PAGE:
Senator Landrieu’s office has not responded to repeated requests for a meeting. “It looks like Senator Landrieu wants to avoid hearing what we are going through to rebuild our homes and communities. When we arrive at her office, we plan to stay until she withdraws her name from this bill that is anti-environmental and anti-public health,” said Sharon Alexis, a New Orleans resident whose neighborhood has a shuttered pesticide facility where significant contamination remains, and may have been released into the surrounding area during Hurricane Katrina.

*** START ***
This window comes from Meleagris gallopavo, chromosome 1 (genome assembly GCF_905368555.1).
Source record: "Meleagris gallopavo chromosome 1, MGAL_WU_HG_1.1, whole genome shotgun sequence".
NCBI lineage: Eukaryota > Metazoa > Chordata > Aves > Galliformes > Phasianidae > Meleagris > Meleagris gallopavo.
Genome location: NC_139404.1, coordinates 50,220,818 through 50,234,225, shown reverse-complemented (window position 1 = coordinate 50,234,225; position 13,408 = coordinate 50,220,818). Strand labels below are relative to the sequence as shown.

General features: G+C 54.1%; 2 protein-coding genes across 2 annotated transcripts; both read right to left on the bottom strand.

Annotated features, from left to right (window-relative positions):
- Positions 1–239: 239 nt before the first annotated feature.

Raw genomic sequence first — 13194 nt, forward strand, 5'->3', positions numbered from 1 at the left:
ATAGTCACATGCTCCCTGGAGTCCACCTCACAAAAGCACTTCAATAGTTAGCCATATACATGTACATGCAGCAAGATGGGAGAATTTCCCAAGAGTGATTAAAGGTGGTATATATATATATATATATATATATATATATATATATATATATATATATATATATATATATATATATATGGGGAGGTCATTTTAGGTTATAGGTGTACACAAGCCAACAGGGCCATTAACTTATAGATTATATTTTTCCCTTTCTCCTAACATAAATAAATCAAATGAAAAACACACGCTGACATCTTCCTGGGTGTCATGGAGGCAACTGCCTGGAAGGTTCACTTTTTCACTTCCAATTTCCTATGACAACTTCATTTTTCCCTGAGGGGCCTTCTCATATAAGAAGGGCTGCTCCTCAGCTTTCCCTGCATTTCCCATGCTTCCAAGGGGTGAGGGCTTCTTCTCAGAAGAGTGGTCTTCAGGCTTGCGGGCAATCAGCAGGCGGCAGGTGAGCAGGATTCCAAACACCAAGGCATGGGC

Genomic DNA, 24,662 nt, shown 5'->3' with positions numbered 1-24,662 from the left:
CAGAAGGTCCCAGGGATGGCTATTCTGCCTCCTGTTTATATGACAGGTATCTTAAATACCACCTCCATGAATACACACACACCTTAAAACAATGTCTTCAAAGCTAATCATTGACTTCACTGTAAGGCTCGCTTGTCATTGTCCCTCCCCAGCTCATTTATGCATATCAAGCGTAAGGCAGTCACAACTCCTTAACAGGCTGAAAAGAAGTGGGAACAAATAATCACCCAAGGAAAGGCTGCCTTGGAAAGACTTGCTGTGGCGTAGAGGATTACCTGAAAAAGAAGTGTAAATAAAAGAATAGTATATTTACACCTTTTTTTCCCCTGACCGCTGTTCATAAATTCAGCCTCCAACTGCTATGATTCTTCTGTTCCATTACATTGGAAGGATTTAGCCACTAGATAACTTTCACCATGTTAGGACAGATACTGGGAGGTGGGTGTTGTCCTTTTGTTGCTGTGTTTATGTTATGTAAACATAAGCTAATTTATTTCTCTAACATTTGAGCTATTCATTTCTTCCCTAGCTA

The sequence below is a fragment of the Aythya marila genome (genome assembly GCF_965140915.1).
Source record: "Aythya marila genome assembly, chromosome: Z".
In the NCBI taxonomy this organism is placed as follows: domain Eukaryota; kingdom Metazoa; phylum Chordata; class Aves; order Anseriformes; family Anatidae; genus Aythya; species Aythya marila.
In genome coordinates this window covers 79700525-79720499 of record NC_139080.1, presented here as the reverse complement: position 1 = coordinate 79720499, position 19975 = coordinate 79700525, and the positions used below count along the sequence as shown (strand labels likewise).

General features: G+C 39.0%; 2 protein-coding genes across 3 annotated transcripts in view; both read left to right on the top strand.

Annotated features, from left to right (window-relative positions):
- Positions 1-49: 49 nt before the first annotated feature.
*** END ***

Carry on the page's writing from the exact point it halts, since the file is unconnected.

Beth Zilbert, a Lake Charles resident whose home was damaged by Hurricane Rita said, “Our demand to Senator Landrieu is simple: withdraw from Senate Bill No. 1765 so that you can help us, not hurt us.”


Monday, November 07, 2005

The poor handling of waste threatens the health of returning residents.

Mounds of waste removed from the New Orleans drainage system are piled haphazardly in a parking lot located in the middle of an uptown neighborhood.

Photo Credit: M. Harden/AEHR